U.S. launches WTO complaint against China
The United States on Thursday brought a complaint against China in the World Trade Organization over tax policies that it said represent an "unfair barrier" to China's semiconductor imports.
"As a WTO member, China must live up to its WTO obligations. It cannot impose measures that discriminate against U.S. products," said U.S. Trade Representative Robert Zoellick. "U.S. manufacturers of semiconductors and other products have a right to compete on a level playing field with Chinese firms."
Sun Zhenyu, China's permanent representative to the WTO expressed regret over the US action and said the Chinese government will consider the issue carefully.
The related departments of the two countries have been negotiating over this issue and have achieved some progress, Sun said.
However, the US side filed the complaint while the two sides are still in talks. China feel regret over this and can't understand the US decision, he added.
The U.S. case was the first against China since it joined the WTO in December 2001. It followed criticism by Democratic presidential candidate John Kerry that President Bush's administration has not done enough to enforce the commitments China made when it was admitted to the trade body.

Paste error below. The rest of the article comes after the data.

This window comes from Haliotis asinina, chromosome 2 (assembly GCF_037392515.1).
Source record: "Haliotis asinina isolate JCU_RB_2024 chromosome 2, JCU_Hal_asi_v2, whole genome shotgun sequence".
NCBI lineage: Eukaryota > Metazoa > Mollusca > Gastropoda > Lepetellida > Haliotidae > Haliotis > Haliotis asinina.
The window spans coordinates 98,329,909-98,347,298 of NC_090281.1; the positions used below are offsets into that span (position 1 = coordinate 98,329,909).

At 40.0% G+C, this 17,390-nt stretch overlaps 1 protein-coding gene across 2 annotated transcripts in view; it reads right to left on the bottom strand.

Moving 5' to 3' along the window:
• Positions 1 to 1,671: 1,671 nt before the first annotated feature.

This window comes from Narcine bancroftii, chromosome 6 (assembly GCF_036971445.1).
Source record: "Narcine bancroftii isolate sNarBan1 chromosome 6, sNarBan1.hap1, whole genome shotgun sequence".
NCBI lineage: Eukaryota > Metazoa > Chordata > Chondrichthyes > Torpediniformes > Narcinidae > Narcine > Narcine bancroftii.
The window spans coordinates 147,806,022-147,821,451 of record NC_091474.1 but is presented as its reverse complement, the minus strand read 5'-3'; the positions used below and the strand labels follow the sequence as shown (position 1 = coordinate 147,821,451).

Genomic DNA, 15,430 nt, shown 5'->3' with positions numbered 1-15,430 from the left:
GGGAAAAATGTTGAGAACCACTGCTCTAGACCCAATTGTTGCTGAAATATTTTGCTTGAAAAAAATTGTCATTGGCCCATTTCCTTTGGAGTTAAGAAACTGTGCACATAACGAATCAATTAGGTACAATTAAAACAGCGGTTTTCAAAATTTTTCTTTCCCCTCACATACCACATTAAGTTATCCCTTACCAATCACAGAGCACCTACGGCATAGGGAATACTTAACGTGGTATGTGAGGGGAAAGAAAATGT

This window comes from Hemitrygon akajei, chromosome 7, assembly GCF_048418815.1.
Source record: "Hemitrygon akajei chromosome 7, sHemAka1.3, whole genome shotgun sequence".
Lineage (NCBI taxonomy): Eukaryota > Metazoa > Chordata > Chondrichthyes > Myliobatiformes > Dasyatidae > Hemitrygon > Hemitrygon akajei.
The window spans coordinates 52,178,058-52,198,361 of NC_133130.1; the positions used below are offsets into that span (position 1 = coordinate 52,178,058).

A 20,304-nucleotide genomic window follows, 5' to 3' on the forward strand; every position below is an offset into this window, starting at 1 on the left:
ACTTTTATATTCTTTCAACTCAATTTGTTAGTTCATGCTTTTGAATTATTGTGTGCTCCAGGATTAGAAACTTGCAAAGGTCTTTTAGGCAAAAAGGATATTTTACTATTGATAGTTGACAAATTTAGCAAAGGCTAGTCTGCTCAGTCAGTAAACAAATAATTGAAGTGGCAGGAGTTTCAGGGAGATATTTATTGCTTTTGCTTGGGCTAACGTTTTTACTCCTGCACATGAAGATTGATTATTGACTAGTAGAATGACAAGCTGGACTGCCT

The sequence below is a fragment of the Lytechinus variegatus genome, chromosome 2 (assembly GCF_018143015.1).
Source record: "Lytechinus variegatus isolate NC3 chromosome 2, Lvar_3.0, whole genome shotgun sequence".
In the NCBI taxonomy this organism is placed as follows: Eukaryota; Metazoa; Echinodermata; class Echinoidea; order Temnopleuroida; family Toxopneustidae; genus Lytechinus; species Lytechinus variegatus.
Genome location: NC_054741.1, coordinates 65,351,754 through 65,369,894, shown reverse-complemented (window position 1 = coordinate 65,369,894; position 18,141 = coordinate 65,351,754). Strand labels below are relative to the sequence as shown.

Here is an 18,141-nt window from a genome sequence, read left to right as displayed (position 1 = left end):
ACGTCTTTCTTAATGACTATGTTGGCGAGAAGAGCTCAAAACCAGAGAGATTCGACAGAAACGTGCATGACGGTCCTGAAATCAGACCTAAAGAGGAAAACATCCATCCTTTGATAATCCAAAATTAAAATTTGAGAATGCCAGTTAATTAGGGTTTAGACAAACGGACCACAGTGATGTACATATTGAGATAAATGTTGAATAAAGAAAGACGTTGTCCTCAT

U. S. Senate Finance Committee Chairman Charles Grassley said the trade complaint signaled that Washington's two-year "honeymoon" with China since it joined the WTO was over.
"The message here is simple. China has to comply with its international trade obligations," the top Iowa Republican said. The House of Representative's Democratic watchdog on trade described the action as long overdue.
American semiconductor companies complain that China gives its domestic producers an unfair advantage in the $19 billion Chinese semiconductor market, by providing big rebates on a 17 percent value-added tax.
Last year, American companies exported $2.02 billion worth of semiconductors to China and paid about $344 million in value-added taxes. U.S claims that Chinese semiconductor companies receiving a tax rebate of about 80 percent, had an effective tax rate of as little as 3 percent, U.S. officials said.
Zoellick defended the U.S. administration's handling of trade with China, which ran a record of more than $120 billion surplus with the United States last year, as the United States alleges. The United States has made substantial progress on disputes with China in areas like agricultural biotechnology, express delivery, insurance and auto finance, without having to go to the WTO, Zoellick said.
"These discussions will continue because we prefer compliance rather than litigation. However, the bottom line is that China is discriminating against key U.S. technology products. It's wrong, and it's time to pursue a remedy through the WTO," Zoellick said.
Washington's action formally begins a 60-day period for the two countries to try to resolve the issue between themselves.